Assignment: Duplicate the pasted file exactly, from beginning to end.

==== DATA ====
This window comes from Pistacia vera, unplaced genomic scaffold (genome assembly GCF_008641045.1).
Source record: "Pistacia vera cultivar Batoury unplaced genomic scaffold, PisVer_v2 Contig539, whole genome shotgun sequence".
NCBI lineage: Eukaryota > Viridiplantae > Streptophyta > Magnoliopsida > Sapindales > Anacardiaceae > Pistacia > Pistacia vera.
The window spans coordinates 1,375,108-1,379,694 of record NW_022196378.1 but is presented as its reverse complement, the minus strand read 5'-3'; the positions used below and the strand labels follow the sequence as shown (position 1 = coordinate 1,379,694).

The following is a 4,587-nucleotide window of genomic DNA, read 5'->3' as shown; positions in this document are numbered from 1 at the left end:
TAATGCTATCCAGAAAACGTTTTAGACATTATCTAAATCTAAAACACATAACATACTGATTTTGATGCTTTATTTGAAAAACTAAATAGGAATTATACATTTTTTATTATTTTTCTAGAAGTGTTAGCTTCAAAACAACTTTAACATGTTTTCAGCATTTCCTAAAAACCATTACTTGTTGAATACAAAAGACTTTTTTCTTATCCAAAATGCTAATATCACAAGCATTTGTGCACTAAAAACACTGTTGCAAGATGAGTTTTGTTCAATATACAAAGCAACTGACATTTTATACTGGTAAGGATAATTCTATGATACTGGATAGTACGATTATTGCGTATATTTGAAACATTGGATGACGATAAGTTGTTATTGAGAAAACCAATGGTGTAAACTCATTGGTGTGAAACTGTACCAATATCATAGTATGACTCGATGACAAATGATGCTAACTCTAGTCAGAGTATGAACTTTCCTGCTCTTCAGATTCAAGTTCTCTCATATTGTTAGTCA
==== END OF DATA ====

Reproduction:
This window comes from Pistacia vera, unplaced genomic scaffold (genome assembly GCF_008641045.1).
Source record: "Pistacia vera cultivar Batoury unplaced genomic scaffold, PisVer_v2 Contig539, whole genome shotgun sequence".
NCBI lineage: Eukaryota > Viridiplantae > Streptophyta > Magnoliopsida > Sapindales > Anacardiaceae > Pistacia > Pistacia vera.
The window spans coordinates 1,375,108-1,379,694 of record NW_022196378.1 but is presented as its reverse complement, the minus strand read 5'-3'; the positions used below and the strand labels follow the sequence as shown (position 1 = coordinate 1,379,694).

The following is a 4,587-nucleotide window of genomic DNA, read 5'->3' as shown; positions in this document are numbered from 1 at the left end:
TAATGCTATCCAGAAAACGTTTTAGACATTATCTAAATCTAAAACACATAACATACTGATTTTGATGCTTTATTTGAAAAACTAAATAGGAATTATACATTTTTTATTATTTTTCTAGAAGTGTTAGCTTCAAAACAACTTTAACATGTTTTCAGCATTTCCTAAAAACCATTACTTGTTGAATACAAAAGACTTTTTTCTTATCCAAAATGCTAATATCACAAGCATTTGTGCACTAAAAACACTGTTGCAAGATGAGTTTTGTTCAATATACAAAGCAACTGACATTTTATACTGGTAAGGATAATTCTATGATACTGGATAGTACGATTATTGCGTATATTTGAAACATTGGATGACGATAAGTTGTTATTGAGAAAACCAATGGTGTAAACTCATTGGTGTGAAACTGTACCAATATCATAGTATGACTCGATGACAAATGATGCTAACTCTAGTCAGAGTATGAACTTTCCTGCTCTTCAGATTCAAGTTCTCTCATATTGTTAGTCA